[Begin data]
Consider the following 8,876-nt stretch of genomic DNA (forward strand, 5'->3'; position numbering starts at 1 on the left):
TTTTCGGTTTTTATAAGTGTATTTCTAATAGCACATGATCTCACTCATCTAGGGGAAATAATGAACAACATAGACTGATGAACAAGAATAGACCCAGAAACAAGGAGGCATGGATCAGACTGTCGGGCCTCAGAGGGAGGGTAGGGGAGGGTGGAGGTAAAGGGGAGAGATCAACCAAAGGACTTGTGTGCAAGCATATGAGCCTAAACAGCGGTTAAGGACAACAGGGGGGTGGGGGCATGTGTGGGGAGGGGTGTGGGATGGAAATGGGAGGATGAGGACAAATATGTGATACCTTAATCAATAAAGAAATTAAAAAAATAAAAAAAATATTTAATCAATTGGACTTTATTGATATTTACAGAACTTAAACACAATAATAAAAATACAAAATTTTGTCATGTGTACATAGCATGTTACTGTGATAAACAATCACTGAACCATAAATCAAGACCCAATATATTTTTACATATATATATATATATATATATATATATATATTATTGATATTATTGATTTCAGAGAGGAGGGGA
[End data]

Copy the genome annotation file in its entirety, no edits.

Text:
Consider the following 8,876-nt stretch of genomic DNA (forward strand, 5'->3'; position numbering starts at 1 on the left):
TTTTCGGTTTTTATAAGTGTATTTCTAATAGCACATGATCTCACTCATCTAGGGGAAATAATGAACAACATAGACTGATGAACAAGAATAGACCCAGAAACAAGGAGGCATGGATCAGACTGTCGGGCCTCAGAGGGAGGGTAGGGGAGGGTGGAGGTAAAGGGGAGAGATCAACCAAAGGACTTGTGTGCAAGCATATGAGCCTAAACAGCGGTTAAGGACAACAGGGGGGTGGGGGCATGTGTGGGGAGGGGTGTGGGATGGAAATGGGAGGATGAGGACAAATATGTGATACCTTAATCAATAAAGAAATTAAAAAAATAAAAAAAATATTTAATCAATTGGACTTTATTGATATTTACAGAACTTAAACACAATAATAAAAATACAAAATTTTGTCATGTGTACATAGCATGTTACTGTGATAAACAATCACTGAACCATAAATCAAGACCCAATATATTTTTACATATATATATATATATATATATATATATATATTATTGATATTATTGATTTCAGAGAGGAGGGGA